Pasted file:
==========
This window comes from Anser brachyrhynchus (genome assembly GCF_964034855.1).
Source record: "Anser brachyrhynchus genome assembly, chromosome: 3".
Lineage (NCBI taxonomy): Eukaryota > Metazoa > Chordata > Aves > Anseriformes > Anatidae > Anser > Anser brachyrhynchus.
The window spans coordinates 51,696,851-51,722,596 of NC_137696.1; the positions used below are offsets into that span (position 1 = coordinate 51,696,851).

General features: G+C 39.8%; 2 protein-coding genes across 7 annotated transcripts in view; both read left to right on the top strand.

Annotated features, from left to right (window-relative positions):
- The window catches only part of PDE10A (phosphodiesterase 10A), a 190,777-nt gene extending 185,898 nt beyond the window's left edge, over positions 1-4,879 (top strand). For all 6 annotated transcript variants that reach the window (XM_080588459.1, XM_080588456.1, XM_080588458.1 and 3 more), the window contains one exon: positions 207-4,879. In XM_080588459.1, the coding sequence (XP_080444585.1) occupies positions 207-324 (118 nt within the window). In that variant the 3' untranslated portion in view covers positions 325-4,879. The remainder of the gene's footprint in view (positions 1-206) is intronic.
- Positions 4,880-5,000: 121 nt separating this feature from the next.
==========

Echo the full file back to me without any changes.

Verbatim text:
This window comes from Anser brachyrhynchus (genome assembly GCF_964034855.1).
Source record: "Anser brachyrhynchus genome assembly, chromosome: 3".
Lineage (NCBI taxonomy): Eukaryota > Metazoa > Chordata > Aves > Anseriformes > Anatidae > Anser > Anser brachyrhynchus.
The window spans coordinates 51,696,851-51,722,596 of NC_137696.1; the positions used below are offsets into that span (position 1 = coordinate 51,696,851).

General features: G+C 39.8%; 2 protein-coding genes across 7 annotated transcripts in view; both read left to right on the top strand.

Annotated features, from left to right (window-relative positions):
- The window catches only part of PDE10A (phosphodiesterase 10A), a 190,777-nt gene extending 185,898 nt beyond the window's left edge, over positions 1-4,879 (top strand). For all 6 annotated transcript variants that reach the window (XM_080588459.1, XM_080588456.1, XM_080588458.1 and 3 more), the window contains one exon: positions 207-4,879. In XM_080588459.1, the coding sequence (XP_080444585.1) occupies positions 207-324 (118 nt within the window). In that variant the 3' untranslated portion in view covers positions 325-4,879. The remainder of the gene's footprint in view (positions 1-206) is intronic.
- Positions 4,880-5,000: 121 nt separating this feature from the next.